# Armature winding- Lap

In this article, I will give simplified explanation of the development of armature winding design, taking Lap winding as an example.Lap winding of armature is used in DC machines. “Lap” is a short form of overlapping winding. To explain further, I will take a winding development problem.

Develop a winding diagram for a 4 pole dc generator with 16 slots on the armature. The winding will be a simplex, double layer,progressive, lap winding.

Let us first know the specifications well. The above diagram shows a dc  machine and I consider it as a generator. The armature rotates in the flux created by the four poles. Here are our observations:

1. It is a four pole machine
2. It has 16 slots on the armature surface
3. Every slot has two conductors inserted

To connect the conductors in a particular fashion, to form coils so that they can deliver maximum power-output , is known as winding the armature. These coils rotate in the flux and emf is induced across them. In our case, the machine is a generator and mechanical input gets converted to electrical and the emf forces current into the load.

To simplify the process of winding, we assign numbers to the conductors that are inserted in the slots. As a convention, upper conductor is given an odd number and the lower one gets an even number.

To decide which conductors are to be connected, we first define some terms…

1. The pole pitch: Number of conductors under every pole at any time.
2. The back pitch: The number difference between the two conductors which are connected at the back of the armature.
3. The front pitch: The number difference between the two conductors which are connected at the front of the armature.

Before we go through the process of winding development, here are some fundamentals:

1. Two conductors when joined at the back form a coil. (e.g. 1 & 10)
2. Every such coil thus has two conductors. These conductors follow one important rule. At any time, if one conductor of a coil is moving under the N pole (or S pole) the other conductor of the same coil must be moving under the S pole (or N pole).
3. Any two consecutive coils (in lap winding) will overlap each other.

Using the above fundamentals, following formulas will emerge:

for progressive winding;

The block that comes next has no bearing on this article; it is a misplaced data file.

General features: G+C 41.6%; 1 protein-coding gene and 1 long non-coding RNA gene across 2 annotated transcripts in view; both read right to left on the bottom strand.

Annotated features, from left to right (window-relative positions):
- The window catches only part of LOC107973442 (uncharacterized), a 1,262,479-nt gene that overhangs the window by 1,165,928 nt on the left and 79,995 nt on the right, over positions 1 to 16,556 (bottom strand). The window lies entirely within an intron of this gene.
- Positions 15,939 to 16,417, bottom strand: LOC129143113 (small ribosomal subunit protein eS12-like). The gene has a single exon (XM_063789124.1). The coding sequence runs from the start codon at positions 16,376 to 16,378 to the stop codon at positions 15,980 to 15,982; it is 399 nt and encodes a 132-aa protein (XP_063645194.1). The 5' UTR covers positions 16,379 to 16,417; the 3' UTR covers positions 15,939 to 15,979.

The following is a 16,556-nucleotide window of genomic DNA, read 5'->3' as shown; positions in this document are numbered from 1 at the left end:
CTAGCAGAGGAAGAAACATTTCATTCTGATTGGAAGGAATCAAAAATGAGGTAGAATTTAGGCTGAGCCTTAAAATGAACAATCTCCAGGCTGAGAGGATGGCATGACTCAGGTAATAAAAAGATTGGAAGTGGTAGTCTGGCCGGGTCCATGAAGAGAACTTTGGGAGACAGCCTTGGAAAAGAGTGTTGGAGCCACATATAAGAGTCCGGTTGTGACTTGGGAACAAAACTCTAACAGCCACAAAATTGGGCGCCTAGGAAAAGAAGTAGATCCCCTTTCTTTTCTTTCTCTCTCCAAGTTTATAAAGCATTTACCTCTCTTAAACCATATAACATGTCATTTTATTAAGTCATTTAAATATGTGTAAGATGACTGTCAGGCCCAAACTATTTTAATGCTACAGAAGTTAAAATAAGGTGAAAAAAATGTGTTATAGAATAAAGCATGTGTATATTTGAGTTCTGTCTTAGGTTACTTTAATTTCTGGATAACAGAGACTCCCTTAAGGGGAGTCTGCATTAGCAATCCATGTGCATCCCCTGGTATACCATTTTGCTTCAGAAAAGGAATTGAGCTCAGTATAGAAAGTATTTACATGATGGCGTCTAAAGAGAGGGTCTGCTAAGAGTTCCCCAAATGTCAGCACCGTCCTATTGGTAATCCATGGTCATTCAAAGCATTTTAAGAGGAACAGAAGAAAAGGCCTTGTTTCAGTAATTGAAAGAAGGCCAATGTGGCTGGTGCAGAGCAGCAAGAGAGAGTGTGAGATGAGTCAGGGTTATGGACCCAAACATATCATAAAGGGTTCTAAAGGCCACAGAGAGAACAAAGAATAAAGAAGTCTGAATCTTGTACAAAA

$Y_b=back pitch=frac{conductors}{P}+1$

for progressive winding ;

```$Y_f=front pitch=frac{conductors}{P} - 1$ ```

Using the above formulas , we have Yb=9 and Yf=7.

Using the above formulas, following connection sequence table is generated: Front connections are shown by underscore (_) and back connections are shown by ^.

• Begin with conductor number 1. Remember to connect to the next conductor at the back by adding 9 (the back pitch).
• Front connections are obtained by subtracting 7 (the front pitch).

1^10_3^12_5^14_7^16_9^18_11^20_13^22_15^24_17^26_19^28_21^30_23^32_25^2_27^4_29^6_31^8_1

The above sequence table will guide us to form coils.

Brush positions and polarities: A very important part of the winding design is to decide the brush position and brush polarity. If we follow the steps, we can easily do the same.

1. Decide the instantaneous current directions in individual conductors. This depends upon which pole they are moving under. The diagram above shows these directions.
2. To decide the brush positions, we search that front connection which is connected to two conductors having the same current direction. Once these positions (segments) are located, we place the brushes there.
3. If the currents are coming out of the generator, the brush will be +ve . If the currents enter the generator, the brush will be -ve.

Using the above rules, we position the brushes at segments  as shown. The brush polarities are also decided.

Here ends the basic part of lap winding diagram development.